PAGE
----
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I’M A TEENAGER AND VERY SHY
Q I’m a 16-year-old girl and lack the confidence to interact with others. In school, I never answer questions even when I know the answers because I’m afraid. I mumble and stammer if I’m asked to speak. Can you help?
Youare not alone in being shy and worrying about talking in front of others. From CEOs to actors, I’ve known people of all ages who become anxious when they feel they might be judged by others.
At 16, you are in one of life’s transition phases. You are feeling your way to becoming an adult and one of the most common emotions many adolescents have to grapple with is feeling self-conscious. At your age, you can put pressure on yourself, because you feel you fall short when you compare yourself to your peers, especially when they seem much more confident than you. It seems to me that the most important thing you can do to help yourself grow that confidence is to really focus on the positives.
What you need to develop is the resilience to deal with life’s knock-backs. The only way you can do that is to take yourself out of your comfort zone and set yourself a few challenges.
Start small so that success can be experienced quickly; the feeling of achieving something you never thought you could boosts your confidence and spurs you on to go further. You mention you never answer questions in class. Well, my first challenge to you is to put your hand up and answer one. If you get it right, it will inevitably make you feel really positive. However, though you might not think it, there is always something positive to take away from getting it wrong too – you will learn what that feels like and realise the thought of it is actually worse than the experience. It’s a win-win situation, so put yourself out there and give it a try.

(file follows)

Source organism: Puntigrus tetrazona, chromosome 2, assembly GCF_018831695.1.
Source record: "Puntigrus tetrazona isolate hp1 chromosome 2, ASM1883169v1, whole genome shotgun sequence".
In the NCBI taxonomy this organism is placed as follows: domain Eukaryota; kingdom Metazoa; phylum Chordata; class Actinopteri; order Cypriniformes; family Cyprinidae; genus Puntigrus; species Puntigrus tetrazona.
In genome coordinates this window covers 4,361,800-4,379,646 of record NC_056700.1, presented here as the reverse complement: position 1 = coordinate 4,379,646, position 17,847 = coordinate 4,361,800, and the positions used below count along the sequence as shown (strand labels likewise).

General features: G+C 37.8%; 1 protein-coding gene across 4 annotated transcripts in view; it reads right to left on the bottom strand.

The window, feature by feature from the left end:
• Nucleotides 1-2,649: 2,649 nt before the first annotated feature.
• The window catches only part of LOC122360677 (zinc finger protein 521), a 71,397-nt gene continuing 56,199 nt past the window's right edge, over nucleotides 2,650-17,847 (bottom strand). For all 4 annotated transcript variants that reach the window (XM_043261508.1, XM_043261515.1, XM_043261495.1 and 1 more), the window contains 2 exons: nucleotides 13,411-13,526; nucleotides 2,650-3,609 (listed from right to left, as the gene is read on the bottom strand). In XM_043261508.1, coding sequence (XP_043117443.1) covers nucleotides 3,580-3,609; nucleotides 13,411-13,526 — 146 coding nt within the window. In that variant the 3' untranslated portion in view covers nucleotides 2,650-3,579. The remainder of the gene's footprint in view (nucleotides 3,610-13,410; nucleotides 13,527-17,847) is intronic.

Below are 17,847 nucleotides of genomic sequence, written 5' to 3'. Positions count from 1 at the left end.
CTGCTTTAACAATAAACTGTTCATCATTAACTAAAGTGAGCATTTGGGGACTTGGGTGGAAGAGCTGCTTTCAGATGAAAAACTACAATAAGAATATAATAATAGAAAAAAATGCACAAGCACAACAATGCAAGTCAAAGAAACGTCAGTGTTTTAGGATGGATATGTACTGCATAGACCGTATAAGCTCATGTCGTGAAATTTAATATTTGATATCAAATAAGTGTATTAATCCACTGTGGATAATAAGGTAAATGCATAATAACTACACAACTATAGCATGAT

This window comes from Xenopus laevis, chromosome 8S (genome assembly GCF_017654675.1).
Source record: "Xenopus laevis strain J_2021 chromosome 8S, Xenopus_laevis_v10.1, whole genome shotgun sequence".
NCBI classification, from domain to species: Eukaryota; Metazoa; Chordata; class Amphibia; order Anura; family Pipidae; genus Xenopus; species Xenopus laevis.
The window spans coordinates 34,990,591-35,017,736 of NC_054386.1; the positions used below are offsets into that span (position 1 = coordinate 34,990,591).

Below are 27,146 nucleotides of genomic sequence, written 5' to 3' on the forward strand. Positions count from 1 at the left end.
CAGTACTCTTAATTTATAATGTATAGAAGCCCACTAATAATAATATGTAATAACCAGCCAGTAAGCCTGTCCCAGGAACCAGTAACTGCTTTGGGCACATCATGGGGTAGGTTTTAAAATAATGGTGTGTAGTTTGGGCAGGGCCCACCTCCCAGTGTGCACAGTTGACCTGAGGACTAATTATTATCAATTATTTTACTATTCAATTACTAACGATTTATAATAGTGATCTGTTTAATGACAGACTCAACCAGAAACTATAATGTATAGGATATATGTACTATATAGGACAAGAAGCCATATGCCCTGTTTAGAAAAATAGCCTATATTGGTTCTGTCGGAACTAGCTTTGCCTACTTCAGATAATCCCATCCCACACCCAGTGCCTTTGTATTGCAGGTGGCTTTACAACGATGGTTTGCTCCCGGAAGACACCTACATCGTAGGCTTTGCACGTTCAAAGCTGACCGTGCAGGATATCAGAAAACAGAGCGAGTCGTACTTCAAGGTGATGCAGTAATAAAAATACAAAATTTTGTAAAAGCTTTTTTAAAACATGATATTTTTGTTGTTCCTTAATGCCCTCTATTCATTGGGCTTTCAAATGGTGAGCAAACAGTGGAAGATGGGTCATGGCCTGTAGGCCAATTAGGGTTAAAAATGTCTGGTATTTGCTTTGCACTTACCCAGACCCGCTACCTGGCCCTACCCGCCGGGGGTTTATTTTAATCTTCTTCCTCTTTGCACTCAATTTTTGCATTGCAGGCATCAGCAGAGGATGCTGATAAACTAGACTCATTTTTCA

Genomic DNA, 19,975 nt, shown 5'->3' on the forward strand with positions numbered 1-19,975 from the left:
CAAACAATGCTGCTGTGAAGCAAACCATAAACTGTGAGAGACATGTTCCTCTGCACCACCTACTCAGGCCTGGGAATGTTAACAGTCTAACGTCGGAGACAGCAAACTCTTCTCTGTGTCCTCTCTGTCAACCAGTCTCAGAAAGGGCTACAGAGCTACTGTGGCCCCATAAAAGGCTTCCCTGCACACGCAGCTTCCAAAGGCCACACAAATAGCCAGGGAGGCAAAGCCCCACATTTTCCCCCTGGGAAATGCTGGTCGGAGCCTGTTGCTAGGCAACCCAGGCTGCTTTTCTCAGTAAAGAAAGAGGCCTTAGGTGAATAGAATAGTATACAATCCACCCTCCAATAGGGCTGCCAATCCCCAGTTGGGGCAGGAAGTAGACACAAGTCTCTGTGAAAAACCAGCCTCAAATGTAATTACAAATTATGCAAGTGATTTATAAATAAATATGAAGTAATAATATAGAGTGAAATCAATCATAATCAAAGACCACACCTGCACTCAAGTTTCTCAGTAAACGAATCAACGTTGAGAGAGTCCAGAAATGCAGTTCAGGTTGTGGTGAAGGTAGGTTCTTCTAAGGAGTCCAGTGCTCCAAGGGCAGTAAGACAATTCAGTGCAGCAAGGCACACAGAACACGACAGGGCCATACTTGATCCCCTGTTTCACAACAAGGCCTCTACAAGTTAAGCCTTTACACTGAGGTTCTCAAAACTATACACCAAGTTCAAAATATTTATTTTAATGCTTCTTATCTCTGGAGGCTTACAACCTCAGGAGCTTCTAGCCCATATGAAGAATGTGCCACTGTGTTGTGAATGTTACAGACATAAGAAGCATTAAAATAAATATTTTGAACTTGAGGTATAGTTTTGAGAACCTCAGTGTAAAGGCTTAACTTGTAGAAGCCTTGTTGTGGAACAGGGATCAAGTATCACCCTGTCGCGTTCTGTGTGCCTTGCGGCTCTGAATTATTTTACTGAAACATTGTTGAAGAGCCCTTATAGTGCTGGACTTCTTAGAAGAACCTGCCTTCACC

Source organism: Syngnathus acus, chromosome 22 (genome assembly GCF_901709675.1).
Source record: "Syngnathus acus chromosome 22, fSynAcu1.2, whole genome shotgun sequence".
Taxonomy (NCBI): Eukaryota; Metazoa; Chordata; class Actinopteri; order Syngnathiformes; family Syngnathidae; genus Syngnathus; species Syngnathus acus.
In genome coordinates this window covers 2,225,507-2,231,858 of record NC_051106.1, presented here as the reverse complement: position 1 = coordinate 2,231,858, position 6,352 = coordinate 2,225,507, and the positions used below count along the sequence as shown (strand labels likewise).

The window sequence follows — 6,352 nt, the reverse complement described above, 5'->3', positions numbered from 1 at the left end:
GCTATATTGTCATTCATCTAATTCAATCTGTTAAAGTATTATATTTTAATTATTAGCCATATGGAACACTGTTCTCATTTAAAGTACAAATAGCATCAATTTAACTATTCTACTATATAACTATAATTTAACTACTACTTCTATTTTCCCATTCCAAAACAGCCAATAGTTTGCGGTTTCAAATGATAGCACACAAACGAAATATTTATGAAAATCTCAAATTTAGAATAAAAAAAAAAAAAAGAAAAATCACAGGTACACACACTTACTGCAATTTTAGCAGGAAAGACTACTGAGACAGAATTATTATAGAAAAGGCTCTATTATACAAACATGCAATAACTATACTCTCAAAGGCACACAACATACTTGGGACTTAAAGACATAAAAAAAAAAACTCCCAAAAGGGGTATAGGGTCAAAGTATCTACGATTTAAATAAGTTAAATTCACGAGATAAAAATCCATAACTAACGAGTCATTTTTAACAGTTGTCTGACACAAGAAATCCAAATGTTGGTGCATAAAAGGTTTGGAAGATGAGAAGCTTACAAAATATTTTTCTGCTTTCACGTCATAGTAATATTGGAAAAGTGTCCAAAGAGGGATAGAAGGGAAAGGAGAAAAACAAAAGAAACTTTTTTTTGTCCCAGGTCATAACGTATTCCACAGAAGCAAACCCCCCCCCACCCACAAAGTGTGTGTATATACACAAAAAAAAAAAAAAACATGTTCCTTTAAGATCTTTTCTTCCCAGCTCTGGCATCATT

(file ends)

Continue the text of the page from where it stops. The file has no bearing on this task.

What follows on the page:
You would also benefit from joining some extracurricular activity where you will interact with others in a more relaxed and sociable way.
When it comes to mumbling, I want you to dig deep. Use a bigger voice. Pretend you are a more confident person, even assume a character and step into that personality. Doing this will allow you to step out of yourself and you will find that your confidence grows.
Confidence isn’t going to come knocking on your door – you must go out there and put yourself into situations where you can learn to grow it.
RUSSELL HEMMINGS is a life coach, and clinical and cognitive behavioural hypnotherapist